The Cult of Non-Judgmentalism

A Book Review by Rebecca Bynum (Nov. 2007)

In Praise of Prejudice:
The Necessity of Preconceived Ideas
By Theodore Dalrymple
Brief Encounters Press
129 pp.
$20.00 US

Theodore Dalrymple challenges the modern concept of "prejudice against prejudice" in his beautifully written new book, In Praise of Prejudice: The Necessity of Preconceived Ideas, with his usual wry and concise style. As in his previous books, Dalrymple puts his finger on an essential defect in modern popular thought that has left us seriously lacking in our ability to deal with reality as it is. Though he doesn’t address it directly, the modern myth of human equality lies at the bottom of the attitude he criticizes. As Richard Weaver wrote in “Life Without Prejudice:”

“It is possible in some abstract sense that all men are equal. But according to the Bible, Aristotle, and most considerate observers, men are not equal in natural capacity, aptitude for learning, moral education, and so on. If you can get the first belief substituted for the second, on the claim that the second cannot be proved, you have removed a ‘prejudice.’ And along with it, you have removed such perception as you have of reality.” (Modern Age, 1957)

A psychiatrist by training, Dalrymple rarely delves into the realm of the mind as an independent phenomenon. Instead, he focuses on the effect ideas have on human behavior and thus on society at large. He doesn’t speak of prejudices which originate in the unconscious and help us to form those "irrational" judgments we make on a day-to-day basis, judgments as to another person’s character, for example. Nor does he discuss what might be termed prejudicial judgments made simply through the “economy of thought” in which reasoned verification has dropped out of consciousness because our minds cannot hold every reason-chain for every action we take in the forefront of our conscious minds for long without our going insane.

Dalrymple focuses instead on the prejudices based on authority and tradition, as these have endured a sustained ideological attack for over a century. Tracing this onslaught to a representative source, he chooses John Stuart Mill for his counter-attack. His style takes the form reminiscent of a careful dissection, however, which is similar to Weaver’s treatment of Henry David Thoreau and to a lesser degree, Ralph Waldo Emerson. In his Chapter entitled, “The Overestimation of Rationality in Choice,” Dalrymple writes:

The desire to reconcile the irreconcilable, to render radical individualism the most social of creeds and utilitarianism the most individualistic, Mill was led to an unrealistic view of both human beings and the society in which they lived. He was inclined to suppose, as many thinkers are, that most people either were or could become with sufficient education, like himself. In a way this does him honor, for he modestly supposed also that his own gifts were neither great nor exceptional, but this led him to imagine what is not very probable, that there would come a time when most people would be as deeply concerned with the moral foundations of human conduct as he. This in turn suggests that his knowledge of human beings in walks of life different from his own was not very extensive. This is hardly surprising, since by the time Mill came to write On Liberty, he and his wife led a reclusive existence.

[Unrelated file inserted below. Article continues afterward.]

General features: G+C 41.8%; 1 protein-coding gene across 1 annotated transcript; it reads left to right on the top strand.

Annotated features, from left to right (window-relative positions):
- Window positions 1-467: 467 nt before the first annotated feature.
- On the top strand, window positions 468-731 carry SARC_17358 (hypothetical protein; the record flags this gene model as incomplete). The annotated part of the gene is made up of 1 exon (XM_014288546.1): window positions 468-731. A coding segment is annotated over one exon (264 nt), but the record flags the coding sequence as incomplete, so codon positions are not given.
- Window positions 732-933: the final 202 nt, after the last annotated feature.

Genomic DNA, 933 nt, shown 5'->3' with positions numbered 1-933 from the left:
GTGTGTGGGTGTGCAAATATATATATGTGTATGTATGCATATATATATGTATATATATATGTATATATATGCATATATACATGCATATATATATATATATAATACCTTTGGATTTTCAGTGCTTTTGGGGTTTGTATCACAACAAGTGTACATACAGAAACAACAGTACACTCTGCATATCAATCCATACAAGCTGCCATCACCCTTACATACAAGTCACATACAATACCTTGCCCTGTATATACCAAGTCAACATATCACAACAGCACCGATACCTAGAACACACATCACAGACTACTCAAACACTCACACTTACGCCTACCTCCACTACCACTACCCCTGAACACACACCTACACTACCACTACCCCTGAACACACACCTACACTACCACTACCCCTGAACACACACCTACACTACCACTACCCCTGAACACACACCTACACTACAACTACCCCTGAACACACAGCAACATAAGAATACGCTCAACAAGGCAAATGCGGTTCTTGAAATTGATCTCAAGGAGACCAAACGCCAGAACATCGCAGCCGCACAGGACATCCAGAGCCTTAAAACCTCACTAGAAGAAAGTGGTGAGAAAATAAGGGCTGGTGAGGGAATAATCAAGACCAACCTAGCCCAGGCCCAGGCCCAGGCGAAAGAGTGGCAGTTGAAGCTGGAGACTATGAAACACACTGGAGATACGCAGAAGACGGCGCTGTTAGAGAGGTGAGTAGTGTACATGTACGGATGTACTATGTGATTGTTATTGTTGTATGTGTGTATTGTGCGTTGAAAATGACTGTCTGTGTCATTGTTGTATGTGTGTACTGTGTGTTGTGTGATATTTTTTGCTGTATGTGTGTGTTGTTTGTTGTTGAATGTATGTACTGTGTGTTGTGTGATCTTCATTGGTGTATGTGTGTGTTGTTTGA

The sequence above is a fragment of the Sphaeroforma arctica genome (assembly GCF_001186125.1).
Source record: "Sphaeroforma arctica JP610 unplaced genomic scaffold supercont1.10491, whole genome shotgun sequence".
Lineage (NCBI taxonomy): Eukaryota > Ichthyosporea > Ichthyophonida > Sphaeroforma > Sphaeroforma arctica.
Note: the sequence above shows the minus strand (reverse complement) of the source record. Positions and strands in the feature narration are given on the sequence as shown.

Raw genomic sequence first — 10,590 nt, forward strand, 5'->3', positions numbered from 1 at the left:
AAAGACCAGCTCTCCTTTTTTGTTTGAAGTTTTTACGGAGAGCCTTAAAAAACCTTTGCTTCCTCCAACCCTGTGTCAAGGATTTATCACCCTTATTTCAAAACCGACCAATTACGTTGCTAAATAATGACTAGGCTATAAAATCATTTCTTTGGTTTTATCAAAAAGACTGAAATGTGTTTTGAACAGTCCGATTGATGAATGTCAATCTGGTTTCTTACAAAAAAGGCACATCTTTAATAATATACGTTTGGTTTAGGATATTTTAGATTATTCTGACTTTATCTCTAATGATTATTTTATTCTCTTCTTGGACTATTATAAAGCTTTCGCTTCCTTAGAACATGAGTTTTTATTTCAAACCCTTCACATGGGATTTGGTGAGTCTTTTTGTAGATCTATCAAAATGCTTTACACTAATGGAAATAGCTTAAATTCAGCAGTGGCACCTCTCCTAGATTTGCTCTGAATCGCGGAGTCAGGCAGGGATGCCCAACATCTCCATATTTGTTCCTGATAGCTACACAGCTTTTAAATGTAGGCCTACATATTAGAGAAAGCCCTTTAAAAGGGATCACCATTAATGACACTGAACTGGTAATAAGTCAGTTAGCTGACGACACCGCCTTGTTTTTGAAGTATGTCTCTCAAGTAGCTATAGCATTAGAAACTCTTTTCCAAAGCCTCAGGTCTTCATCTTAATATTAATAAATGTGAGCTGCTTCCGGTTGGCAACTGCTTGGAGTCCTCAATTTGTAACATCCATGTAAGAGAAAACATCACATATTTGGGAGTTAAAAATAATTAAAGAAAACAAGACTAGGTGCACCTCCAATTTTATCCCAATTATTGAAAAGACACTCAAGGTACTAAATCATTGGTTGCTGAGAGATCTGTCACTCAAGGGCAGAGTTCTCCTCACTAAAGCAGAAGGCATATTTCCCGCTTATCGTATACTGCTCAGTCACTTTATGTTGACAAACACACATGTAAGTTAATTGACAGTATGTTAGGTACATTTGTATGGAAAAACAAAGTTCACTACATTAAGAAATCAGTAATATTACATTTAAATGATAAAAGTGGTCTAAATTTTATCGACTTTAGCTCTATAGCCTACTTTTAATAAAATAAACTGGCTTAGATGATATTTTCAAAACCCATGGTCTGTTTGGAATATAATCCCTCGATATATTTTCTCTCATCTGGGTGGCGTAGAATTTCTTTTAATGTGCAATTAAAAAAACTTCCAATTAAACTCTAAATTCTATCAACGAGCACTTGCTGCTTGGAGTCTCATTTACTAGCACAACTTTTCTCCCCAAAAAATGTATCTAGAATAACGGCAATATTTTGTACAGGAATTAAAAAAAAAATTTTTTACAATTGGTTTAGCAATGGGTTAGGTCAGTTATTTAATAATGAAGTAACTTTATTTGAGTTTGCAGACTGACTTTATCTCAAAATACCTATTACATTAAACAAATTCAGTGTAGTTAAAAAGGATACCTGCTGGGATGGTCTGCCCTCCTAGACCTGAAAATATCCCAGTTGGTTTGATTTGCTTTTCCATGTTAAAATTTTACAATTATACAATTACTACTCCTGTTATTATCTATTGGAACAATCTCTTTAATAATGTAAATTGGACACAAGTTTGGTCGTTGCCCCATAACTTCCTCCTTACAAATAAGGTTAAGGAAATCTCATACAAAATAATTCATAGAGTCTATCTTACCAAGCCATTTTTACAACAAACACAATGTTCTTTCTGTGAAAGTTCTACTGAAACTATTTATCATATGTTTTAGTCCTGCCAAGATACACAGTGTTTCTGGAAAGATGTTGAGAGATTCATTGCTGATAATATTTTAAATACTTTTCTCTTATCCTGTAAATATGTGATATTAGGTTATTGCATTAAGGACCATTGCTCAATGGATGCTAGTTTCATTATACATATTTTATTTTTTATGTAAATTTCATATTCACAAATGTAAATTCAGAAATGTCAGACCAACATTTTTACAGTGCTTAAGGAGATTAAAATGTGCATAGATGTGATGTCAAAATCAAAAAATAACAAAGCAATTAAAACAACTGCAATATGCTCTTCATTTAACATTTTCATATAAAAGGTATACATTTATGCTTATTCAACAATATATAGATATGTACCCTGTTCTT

At any rate, Mill generally overestimated the role that reasoning did, or very well could, play in normal, day-to-day life. Near the very beginning of the tract, written in such vigorous and persuasive prose that one is swept along by it, Mill inveighs against social prejudice, which he sees as a danger greater in present circumstances than openly tyrannical government:

Protection, therefore, against the tyranny of the magistrate is not enough; there needs protection also against tyranny of prevailing opinion and feeling, against the tendency of society to impose, by other means than civil penalties, its own ideas and practices as rules of conduct…

The individual must therefore decide for himself whether to conform to the ideas and practices of society, and this for a number of reasons. The most important of these is that the truth of any subject, no more in the empirical than in the moral realm, cannot be known once and for all, finally and indubitably, and therefore any “ideas and practices as rules of conduct” are open to question. Advance, both moral and empirical, emerges from the continual clash of opinion – this is indubitable. But even if this were not so, there is an ethical principle that would require that each man choose whether or not to conform to society’s ideas and practices…